1 Quote by Charles Bingley

#70

I Assure

“I assure you, that if Darcy were not such a great tall fellow, in comparison with myself, I should not pay him half so much deference. I declare I do not know a more awful object than Darcy, on particular occasions, and in particular places; at his own house especially, and of a Sunday evening, when he has nothing to do.”

— Charles Bingley

51 Quotes by No Specific Figure

#71

His Marriage

“His marriage was now fast approaching, and she was at length so far resigned as to think it inevitable, and even repeatedly to say, in an ill-natured tone, that she “wished they might be happy.”

— Pride and Prejudice

#72

When Mister

“When Mr. Collins could be forgotten, there was really an air of great comfort throughout, and by Charlotte’s evident enjoyment of it, Elizabeth supposed he must be often forgotten.”

— Pride and Prejudice

#73

Had Not

“I had not at that time the honour of knowing any lady in the assembly beyond my own party.”
“True; and nobody can ever be introduced in a ball-room.”

— Pride and Prejudice

#74

Eli

“Elizabeth could not see Lady Catherine without recollecting that, had she chosen it, she might by this time have been presented to her as her future niece; nor could she think, without a smile, of what her ladyship’s indignation would have been. “What would she have said? how would she have behaved?” were questions with which she amused herself.”

— Pride and Prejudice

#75

Said Very

“Mr. Darcy said very little, and Mr. Hurst nothing at all. The former was divided between admiration of the brilliancy which exercise had given to her complexion, and doubt as to the occasion’s justifying her coming so far alone. The latter was thinking only of his breakfast.”

— Pride and Prejudice

#76

Can I

“Can I have the carriage?” said Jane.
“No, my dear, you had better go on horseback, because it seems likely to rain; and then you must stay all night.”

— Pride and Prejudice

#77

Mr Darcy

“Mr. Darcy had at first scarcely allowed her to be pretty; he had looked at her without admiration at the ball; and when they next met, he looked at her only to criticise. But no sooner had he made it clear to himself and his friends that she hardly had a good feature in her face, than he began to find it was rendered uncommonly intelligent by the beautiful expression of her dark eyes.”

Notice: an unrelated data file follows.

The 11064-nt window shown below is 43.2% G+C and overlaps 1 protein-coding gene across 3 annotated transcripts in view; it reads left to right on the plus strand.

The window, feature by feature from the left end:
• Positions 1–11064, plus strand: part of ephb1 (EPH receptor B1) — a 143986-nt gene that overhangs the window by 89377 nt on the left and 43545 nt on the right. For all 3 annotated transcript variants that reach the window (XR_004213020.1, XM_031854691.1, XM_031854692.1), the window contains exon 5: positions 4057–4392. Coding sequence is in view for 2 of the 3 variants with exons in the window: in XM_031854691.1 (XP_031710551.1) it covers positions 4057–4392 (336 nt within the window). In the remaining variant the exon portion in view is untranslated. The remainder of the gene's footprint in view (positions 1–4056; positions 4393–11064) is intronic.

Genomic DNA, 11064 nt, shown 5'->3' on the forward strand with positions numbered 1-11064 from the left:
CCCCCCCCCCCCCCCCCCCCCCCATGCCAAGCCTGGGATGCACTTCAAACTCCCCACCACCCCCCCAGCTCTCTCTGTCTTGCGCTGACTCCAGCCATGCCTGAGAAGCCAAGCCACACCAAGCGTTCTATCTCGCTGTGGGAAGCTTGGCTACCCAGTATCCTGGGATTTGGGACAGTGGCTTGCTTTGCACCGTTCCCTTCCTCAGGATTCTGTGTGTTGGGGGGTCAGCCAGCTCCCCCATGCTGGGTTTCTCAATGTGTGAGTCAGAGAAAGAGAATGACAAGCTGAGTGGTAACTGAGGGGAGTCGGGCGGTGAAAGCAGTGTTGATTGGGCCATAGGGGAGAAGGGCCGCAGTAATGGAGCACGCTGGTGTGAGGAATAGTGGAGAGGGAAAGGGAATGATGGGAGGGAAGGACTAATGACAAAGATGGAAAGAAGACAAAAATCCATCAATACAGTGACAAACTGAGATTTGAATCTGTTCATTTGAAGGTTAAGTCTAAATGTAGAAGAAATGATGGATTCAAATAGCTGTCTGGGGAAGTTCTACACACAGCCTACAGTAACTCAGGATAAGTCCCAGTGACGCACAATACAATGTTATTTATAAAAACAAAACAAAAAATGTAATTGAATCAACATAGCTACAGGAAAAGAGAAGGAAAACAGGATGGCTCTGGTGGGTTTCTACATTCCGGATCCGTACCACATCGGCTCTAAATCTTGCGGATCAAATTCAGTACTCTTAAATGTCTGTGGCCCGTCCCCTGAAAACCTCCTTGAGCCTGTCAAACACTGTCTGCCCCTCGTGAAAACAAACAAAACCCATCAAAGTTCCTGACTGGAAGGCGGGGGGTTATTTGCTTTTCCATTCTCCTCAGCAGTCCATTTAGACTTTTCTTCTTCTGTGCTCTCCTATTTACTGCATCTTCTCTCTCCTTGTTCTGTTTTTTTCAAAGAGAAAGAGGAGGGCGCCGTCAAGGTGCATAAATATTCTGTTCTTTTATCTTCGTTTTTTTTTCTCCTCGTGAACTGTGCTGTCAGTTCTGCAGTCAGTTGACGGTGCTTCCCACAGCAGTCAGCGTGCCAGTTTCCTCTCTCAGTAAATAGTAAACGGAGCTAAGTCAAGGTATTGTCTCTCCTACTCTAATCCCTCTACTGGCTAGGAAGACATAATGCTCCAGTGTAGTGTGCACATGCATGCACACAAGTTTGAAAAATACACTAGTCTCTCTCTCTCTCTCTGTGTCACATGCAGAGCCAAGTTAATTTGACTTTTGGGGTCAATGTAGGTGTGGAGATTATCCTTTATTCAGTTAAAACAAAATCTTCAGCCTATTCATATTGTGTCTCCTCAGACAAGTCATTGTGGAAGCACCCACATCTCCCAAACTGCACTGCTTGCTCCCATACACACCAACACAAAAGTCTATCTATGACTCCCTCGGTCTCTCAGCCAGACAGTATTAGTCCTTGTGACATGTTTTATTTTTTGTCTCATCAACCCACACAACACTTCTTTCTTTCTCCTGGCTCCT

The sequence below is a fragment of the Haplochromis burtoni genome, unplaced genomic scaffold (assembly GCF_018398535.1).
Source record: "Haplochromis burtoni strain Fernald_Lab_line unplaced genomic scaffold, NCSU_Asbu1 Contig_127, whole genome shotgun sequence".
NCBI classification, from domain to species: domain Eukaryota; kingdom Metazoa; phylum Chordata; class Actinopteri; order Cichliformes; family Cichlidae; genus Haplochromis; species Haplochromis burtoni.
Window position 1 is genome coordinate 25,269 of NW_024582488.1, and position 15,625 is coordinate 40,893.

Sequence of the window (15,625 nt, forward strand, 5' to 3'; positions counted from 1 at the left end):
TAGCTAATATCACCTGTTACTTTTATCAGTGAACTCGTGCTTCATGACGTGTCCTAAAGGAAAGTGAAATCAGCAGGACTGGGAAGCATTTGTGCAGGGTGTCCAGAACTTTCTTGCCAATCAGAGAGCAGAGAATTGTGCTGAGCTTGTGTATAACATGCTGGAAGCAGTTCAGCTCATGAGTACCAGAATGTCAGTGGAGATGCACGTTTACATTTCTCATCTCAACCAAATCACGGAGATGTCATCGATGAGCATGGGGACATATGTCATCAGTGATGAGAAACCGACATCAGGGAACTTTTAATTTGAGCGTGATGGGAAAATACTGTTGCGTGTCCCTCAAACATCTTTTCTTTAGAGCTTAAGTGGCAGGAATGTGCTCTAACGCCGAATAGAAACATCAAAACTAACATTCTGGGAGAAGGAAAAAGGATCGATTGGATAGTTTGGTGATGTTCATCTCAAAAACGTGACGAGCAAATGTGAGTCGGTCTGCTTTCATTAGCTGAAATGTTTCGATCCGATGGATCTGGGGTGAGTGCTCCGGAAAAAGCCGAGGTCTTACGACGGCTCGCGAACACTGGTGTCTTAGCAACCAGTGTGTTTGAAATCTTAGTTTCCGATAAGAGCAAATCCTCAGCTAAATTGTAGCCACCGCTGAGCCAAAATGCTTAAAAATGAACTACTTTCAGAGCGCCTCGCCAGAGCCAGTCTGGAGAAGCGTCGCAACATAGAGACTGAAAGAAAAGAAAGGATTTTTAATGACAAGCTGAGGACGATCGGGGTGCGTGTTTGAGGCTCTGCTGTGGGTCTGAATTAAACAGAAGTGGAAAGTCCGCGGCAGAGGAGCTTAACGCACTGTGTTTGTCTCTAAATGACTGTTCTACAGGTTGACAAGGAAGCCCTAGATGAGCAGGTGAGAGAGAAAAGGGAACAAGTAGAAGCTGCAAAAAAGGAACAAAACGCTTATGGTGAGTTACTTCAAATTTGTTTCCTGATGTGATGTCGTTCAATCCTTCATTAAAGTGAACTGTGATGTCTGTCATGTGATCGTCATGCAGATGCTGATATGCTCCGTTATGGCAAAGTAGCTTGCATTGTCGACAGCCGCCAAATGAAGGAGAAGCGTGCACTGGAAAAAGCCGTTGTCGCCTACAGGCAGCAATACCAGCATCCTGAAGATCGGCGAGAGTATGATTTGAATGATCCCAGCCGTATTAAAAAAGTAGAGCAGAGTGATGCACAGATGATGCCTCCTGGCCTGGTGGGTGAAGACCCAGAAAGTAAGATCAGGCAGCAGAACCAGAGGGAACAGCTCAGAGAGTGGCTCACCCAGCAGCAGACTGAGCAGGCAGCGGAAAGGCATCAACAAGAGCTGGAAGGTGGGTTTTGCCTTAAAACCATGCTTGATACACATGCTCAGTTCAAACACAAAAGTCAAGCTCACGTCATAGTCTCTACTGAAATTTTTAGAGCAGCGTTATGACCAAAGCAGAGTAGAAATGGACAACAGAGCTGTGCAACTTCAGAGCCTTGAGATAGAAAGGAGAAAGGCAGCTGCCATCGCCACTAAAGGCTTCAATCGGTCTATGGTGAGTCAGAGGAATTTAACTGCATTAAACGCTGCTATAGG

— Pride and Prejudice

#78

Jane Was

“Jane was therefore obliged to go on horseback, and her mother attended her to the door with many cheerful prognostics of a bad day. Her hopes were answered; Jane had not been gone long before it rained hard. Her sisters were uneasy for her, but her mother was delighted. The rain continued the whole evening without intermission; Jane certainly could not come back.
“This was a lucky idea of mine, indeed!” said Mrs. Bennet more than once, as if the credit of making it rain were all her own.”

— Pride and Prejudice

#79

Is Nothing

“There is nothing like dancing after all. I consider it as one of the first refinements of polished society.”
“Certainly, sir; and it has the advantage also of being in vogue amongst the less polished societies of the world. Every savage can dance.”

— Pride and Prejudice

#80

Can Guess

“I can guess the subject of your reverie.”
“I should imagine not.”
“You are considering how insupportable it would be to pass many evenings in this manner—in such society; and indeed I am quite of your opinion. I was never more annoyed.”
“Your conjecture is totally wrong, I assure you. My mind was more agreeably engaged. I have been meditating on the very great pleasure which a pair of fine eyes in the face of a pretty woman can bestow.”

— Pride and Prejudice

#81

There Believe

“There is, I believe, in every disposition a tendency to some particular evil—a natural defect, which not even the best education can overcome.”
“And your defect is to hate everybody.”
“And yours,” he replied with a smile, “is willfully to misunderstand them.”

— Pride and Prejudice

#82

The Whole

“Upon the whole, therefore, she found, what has been sometimes found before, that an event to which she had been looking with impatient desire did not, in taking place, bring all the satisfaction she had promised herself.”

— Pride and Prejudice

#83

I Dare 1

“I dare say you will find him very agreeable.”
“Heaven forbid! That would be the greatest misfortune of all! To find a man agreeable whom one is determined to hate! Do not wish me such an evil.”

— Pride and Prejudice

#84

She Wanted 1

“She wanted Mr. Darcy to account for his having ever fallen in love with her. “How could you begin?” said she. “I can comprehend your going on charmingly, when you had once made a beginning; but what could set you off in the first place?” “I cannot fix on the hour, or the spot, or the look, or the words, which laid the foundation. It is too long ago. I was in the middle before I knew that I had begun.”

— Pride and Prejudice

#85

She Had Never

“She had never seen a place for which nature had done more, or where natural beauty had been so little counteracted by an awkward taste. They were all of them warm in their admiration; and at that moment she felt that to be mistress of Pemberley might be something!”

— Pride and Prejudice

#86

She Wanted 2